South Africa

Businesses concerned over COVID-19

Businesses concerned over COVID-19
Local businesses are concerned as the country's biggest trading partner, China, struggles to contain COVID-19. 
With more than 2000 deaths and thousands more infected globally, the effects might soon be felt. 
Palesa Phili, Chief Executive Officer of the Durban Chamber of Commerce and Industry, said the Durban Chamber was deeply concerned about the outbreak as the country received large volumes of shipment from China daily. 
She said that the tourism and hospitality sectors were hard hit as domestic and international air travel had been suspended by the Chinese government. 
“Local businesses are exposed to the COVID-19 to some extent across their value chains. According to a recent gathering by the Durban Chamber of Commerce and Industry's Durban Port Committee , the virus has not fully impacted Durban's shipping industry as yet,”said Phili. “In South Africa, OR Tambo and Cape Town International Airports are the only ports of entry with direct flights from Asia and we are assured by the government that, at all ports of entry, there is an enhanced screening process in place for all international travellers from China.”
Bongiwe Ntuli, Chief Financial Officer and Executive Director at the Foschini Group, said they were in daily contact with their suppliers in China. She said the group which comprises brands such as Totalsports, Sportscene, Duesouth, the Fix, Foschini, Colette among others, sourced over 20% of their goods locally but China remained key, especially for heavy winter products.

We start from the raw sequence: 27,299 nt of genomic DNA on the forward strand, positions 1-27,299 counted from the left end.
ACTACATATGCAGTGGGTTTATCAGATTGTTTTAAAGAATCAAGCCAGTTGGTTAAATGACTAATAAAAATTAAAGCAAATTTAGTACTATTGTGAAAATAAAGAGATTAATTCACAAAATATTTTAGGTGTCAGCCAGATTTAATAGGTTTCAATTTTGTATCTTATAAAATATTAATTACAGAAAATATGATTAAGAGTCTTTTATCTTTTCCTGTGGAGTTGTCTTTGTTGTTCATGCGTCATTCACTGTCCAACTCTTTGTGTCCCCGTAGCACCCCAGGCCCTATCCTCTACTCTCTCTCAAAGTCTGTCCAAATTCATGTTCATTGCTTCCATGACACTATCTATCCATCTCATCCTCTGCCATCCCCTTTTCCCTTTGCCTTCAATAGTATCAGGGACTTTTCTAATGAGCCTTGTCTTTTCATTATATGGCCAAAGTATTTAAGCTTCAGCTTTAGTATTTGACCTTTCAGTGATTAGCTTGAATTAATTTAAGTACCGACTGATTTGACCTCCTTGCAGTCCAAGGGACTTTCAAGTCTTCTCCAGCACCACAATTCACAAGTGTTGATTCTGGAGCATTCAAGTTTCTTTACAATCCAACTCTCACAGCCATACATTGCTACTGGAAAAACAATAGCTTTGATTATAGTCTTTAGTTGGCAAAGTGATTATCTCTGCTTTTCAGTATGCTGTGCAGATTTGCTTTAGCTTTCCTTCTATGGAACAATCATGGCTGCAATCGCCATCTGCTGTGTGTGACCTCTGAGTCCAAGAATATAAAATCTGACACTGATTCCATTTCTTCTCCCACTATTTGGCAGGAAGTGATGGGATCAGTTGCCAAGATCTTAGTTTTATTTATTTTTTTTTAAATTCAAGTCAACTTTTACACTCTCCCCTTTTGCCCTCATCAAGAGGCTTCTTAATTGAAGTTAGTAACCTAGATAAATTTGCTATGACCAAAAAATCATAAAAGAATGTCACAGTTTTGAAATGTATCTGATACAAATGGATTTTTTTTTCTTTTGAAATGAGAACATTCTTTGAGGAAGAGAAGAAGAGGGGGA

“For the current season, we are not impacted as most merchandise was in water already and we do tend to carry buffer stocks to ensure business continuity for long lead merchandise,” said Ntuli. “If the current situation continues for longer than currently communicated by the Chinese government, our revenues later in the year might be affected.” 
Matthew Warriner, Head of Investor Relations and Corporate Communications at the Mr Price Group, said they needed a few more weeks before a full impact analysis could be done. 
Mncane Mthunzi, Chief Operations Officer at Edcon, said so far there had been minimal impact on the sales of the Edcon Group but delays were anticipated due to port congestion once all industries were fully operational.
“Edcon is in a fortunate position as we do have a large base of local and regional suppliers which we utilise. Further, our offshore offices in Shanghai enables us to better manage the supplier process in this time to proactively mitigate any risks,” he said. 
Xiahong Bower, manager at the Durban China City in Springfield Park said foot traffic had not been affected by the outbreak as yet. 
Bower said February was the mall's quiet time as it was soon after the Chinese Lunar New Year and most tenants returned late from the celebrations. However with the outbreak, there had not been further declines and that most tenants had local suppliers. 
“We had a few tenants return from China recently and they were not allowed back at the mall immediately. Each person had to be home for an additional two weeks after being cleared of the virus,”she said. “We still have a shop closed as the tenant is still at home as a precautionary measure.”